Butyrylcholinesterase (BChE) is an enzyme with broad substrate and ligand specificities and may function as a generalized bioscavenger by binding and/or hydrolyzing various xenobiotic agents and toxicants, many of which target the central and peripheral nervous systems. Variants of BChE were rationally designed to increase the enzyme’s ability to hydrolyze the psychoactive enantiomer of cocaine. These variants were cloned, and then expressed using the magnICON transient expression system in plants and their enzymatic properties were investigated. In particular, we explored the effects that these site-directed mutations have over the enzyme kinetics with various substrates of BChE. We further compared the affinity of various anticholinesterases including organophosphorous nerve agents and pesticides toward these BChE variants relative to the wild type enzyme. In addition to serving as a therapy for cocaine addiction-related diseases, enhanced bioscavenging against other harmful agents could add to the practicality and versatility of the plant-derived recombinant enzyme as a multivalent therapeutic.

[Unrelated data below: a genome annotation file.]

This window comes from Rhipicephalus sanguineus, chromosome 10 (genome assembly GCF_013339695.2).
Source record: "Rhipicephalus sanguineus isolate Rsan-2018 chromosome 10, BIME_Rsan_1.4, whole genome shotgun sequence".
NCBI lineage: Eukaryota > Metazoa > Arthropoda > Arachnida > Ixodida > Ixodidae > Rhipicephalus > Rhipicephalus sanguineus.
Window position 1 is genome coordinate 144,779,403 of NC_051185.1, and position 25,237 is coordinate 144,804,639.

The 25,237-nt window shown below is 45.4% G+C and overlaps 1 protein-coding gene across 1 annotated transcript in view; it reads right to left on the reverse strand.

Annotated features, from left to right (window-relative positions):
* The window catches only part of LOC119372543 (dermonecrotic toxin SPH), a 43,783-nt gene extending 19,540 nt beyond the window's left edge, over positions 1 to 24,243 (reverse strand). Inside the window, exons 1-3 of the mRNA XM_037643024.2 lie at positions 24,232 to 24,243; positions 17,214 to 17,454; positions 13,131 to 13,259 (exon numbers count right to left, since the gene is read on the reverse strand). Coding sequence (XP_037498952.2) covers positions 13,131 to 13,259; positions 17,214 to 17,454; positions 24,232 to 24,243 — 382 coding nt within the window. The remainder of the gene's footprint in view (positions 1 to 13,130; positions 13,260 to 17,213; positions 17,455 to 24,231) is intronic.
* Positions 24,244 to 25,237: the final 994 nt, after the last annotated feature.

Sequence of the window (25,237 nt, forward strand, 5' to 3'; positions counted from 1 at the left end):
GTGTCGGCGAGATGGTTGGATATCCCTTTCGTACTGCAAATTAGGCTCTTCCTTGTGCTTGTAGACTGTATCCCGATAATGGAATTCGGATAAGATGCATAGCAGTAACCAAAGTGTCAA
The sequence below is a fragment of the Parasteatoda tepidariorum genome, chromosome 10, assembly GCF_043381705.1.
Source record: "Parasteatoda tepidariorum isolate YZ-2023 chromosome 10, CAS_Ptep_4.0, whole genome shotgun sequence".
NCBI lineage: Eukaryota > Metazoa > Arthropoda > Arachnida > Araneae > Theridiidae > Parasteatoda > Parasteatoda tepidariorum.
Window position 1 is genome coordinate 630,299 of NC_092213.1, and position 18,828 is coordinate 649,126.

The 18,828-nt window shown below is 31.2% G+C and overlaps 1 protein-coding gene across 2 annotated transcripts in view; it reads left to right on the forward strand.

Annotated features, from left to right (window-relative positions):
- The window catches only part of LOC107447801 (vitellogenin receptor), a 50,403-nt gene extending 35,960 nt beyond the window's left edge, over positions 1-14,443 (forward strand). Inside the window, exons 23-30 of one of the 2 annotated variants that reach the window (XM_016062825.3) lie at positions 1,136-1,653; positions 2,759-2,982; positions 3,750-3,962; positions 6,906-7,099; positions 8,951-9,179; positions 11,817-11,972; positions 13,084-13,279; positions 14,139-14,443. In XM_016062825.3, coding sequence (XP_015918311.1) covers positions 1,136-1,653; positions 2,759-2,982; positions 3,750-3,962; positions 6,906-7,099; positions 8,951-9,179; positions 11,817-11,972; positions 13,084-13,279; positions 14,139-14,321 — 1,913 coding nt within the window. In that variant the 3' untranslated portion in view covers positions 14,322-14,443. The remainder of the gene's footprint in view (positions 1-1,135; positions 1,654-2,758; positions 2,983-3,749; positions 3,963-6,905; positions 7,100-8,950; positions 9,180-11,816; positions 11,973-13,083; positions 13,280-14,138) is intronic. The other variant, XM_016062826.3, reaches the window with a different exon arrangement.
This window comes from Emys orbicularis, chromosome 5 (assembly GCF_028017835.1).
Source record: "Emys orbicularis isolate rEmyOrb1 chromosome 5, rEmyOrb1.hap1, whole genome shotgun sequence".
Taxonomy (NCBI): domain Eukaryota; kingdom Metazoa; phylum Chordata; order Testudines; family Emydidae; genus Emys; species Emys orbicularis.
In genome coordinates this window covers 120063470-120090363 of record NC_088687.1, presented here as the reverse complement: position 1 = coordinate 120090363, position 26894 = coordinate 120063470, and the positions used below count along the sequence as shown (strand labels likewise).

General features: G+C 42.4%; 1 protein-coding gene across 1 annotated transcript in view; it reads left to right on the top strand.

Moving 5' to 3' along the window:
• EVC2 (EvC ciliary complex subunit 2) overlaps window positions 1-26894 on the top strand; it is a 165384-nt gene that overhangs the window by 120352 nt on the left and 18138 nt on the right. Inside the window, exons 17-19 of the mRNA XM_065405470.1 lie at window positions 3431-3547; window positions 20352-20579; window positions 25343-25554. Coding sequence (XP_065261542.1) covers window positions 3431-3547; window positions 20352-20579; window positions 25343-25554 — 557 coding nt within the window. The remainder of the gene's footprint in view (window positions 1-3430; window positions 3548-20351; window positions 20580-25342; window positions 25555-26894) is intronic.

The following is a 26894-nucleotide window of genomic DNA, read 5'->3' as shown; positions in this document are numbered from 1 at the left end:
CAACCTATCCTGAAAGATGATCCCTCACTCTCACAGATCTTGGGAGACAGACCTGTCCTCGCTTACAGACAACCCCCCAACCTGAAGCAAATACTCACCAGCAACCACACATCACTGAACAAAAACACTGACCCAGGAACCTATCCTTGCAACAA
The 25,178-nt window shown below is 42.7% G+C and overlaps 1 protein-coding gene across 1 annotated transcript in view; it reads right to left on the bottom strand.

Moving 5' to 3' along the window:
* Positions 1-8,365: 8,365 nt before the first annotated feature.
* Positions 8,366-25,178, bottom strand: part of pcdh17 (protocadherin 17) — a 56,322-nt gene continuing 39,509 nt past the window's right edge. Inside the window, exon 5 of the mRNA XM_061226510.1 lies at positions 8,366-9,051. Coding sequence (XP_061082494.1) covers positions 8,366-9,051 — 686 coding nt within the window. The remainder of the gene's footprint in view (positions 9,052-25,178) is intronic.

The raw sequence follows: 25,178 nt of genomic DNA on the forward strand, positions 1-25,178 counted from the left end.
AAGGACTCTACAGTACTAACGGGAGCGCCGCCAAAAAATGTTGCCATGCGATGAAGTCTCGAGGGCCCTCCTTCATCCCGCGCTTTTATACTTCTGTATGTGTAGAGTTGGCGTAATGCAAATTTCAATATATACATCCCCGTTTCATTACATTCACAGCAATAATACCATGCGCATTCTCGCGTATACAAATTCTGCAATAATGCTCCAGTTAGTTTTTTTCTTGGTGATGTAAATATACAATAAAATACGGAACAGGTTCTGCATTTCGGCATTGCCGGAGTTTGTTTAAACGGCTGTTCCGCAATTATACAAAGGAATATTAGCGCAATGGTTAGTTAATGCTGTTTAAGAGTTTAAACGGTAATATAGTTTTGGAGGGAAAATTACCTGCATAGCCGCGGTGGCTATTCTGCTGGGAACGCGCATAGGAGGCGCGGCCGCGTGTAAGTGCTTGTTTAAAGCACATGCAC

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Published in Scientific Reports, v. 7, article no. 10419, p. 1-14.

© The Author(s) 2017

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A correction to this article is available as an additional file listed below and online at https://doi.org/10.1038/s41598-018-35441-0.

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Work was supported in part by the National Institute for Drug Abuse Grant DP1 DA031340 awarded to the Mayo Clinic and subcontracted to ASU.

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All data generated or analyzed during this study are included in this published article (and its Supplementary Information files) except for the raw computational datasets that are available from the corresponding author on reasonable request.

Supplementary information accompanies this paper at doi: 10.1038/s41598-017-10571-z

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